It almost hurts me to say this, but the cool factor is just too much to bare… Microsoft Excel rocks at sketching cell-shaded line art.

If you know me, you know I abhor spreadsheets list creation management hell. However, I’ll get past the fancy formatting and formula options used to drain the liquid centers from our souls for a few moments, to gaze upon the magic that is the the pixel art of Felipe, aka Shukei. He uses the freeform tool in Excel the create some of the most complicated line art you can imagine.

There’s a feature that makes Excel perfect for doing this, a feature a few CAD systems, both 2D and 3D could learn from. First check out Felipe’s process. 13 hours, speed up into a mere 5 minutes. Amazing.

What 3D CAD Could Learn

In nearly every MCAD program I’ve used, you start off candidly creating your 3D models from sketches. Sometimes you pile up sketch lines and profiles into multiple sketch lines and profiles and use those to create all sorts of 3-dimensional possibilities. You go in and out of sketches, moving the lines, creating new points and dimensioning in linear bliss.

Now, you can’t dimension lines in Excel, but what you can do is create and manipulate sketches really, REALLY fast. It all comes down to how the ‘sketches’ are represented in Excel. Excel has no Feature Tree to help you organize sketches. Instead, each sketch entity is an object. So, it’s a different way, a more simple way to interact with sketches.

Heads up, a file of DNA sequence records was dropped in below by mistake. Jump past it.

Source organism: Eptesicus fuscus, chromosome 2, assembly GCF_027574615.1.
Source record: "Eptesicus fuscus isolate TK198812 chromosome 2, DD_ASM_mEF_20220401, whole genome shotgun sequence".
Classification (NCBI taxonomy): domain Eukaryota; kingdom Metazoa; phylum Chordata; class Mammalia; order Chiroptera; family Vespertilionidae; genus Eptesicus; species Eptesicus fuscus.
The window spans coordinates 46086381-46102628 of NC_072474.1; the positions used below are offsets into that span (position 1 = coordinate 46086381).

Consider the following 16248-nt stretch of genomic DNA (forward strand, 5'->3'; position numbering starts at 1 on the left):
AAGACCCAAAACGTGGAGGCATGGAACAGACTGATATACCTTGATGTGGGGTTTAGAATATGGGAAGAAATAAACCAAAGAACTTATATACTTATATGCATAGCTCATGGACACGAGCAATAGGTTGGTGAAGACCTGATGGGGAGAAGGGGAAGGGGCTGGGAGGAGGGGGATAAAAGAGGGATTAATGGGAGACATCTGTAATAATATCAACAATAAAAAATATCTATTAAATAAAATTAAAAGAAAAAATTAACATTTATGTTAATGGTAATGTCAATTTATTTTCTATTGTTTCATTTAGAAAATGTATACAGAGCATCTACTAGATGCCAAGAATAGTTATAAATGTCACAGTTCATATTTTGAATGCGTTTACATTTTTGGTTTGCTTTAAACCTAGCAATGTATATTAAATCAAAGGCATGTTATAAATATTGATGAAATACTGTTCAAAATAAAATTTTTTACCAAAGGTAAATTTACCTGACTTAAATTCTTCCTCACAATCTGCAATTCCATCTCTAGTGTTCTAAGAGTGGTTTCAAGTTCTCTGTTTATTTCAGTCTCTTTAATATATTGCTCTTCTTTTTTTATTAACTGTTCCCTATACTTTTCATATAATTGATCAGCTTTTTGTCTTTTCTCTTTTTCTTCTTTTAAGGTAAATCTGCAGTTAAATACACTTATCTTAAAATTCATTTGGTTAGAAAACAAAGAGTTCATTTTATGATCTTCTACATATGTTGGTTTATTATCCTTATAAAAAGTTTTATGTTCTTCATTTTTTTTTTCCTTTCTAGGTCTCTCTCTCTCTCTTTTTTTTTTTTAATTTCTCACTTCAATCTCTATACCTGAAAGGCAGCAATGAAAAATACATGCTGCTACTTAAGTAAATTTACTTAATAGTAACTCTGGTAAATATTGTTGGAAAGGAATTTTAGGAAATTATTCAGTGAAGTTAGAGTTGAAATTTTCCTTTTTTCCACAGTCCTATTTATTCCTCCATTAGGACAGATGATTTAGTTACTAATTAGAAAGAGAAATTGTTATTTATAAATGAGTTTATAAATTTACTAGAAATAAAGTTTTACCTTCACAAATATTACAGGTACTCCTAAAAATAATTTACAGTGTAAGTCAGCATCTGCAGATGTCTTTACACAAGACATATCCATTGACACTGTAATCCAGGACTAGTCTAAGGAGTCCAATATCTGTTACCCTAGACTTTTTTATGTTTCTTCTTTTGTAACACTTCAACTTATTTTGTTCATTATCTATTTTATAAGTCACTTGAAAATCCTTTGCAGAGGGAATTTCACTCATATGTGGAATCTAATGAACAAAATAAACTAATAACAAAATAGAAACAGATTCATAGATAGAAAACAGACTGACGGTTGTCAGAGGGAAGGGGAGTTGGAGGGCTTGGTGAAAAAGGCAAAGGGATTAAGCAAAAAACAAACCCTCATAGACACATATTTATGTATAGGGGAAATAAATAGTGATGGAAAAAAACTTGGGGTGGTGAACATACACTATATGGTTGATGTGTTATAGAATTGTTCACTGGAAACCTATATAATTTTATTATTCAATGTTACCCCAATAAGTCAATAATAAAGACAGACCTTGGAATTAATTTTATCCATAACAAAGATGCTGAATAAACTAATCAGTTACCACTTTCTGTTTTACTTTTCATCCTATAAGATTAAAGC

Better than CAD? Excel creates each line or profile as an object, making it very easy to create, edit and manipulate the lines.
Better than CAD? Excel creates each line or profile as an object, making it very easy to create, edit and manipulate the lines.

In addition to that, the objects are automatically created when you start sketching. Since it’s 2D, you don’t have to select a plane. You select a sketch tool and you’re off.

I’m most familiar with SolidWorks and SolidWorks 2010 gets pretty close to sketches as selectable objects. You just have to select the sketch in the FeatureManager first to select the sketch. Obviously, SolidWorks is for creating 3D objects and there are way more options you’ll get with SolidWorks, namely the 3D, but with any 3D system there are 2D aspects (for now,) and believe it or not, I’d have to give the win to Excel in this regard. You can kill me now.

Author

Josh is founder and editor at SolidSmack.com, founder at Aimsift Inc., and co-founder of EvD Media. He is involved in engineering, design, visualization, the technology making it happen, and the content developed around it. He is a SolidWorks Certified Professional and excels at falling awkwardly.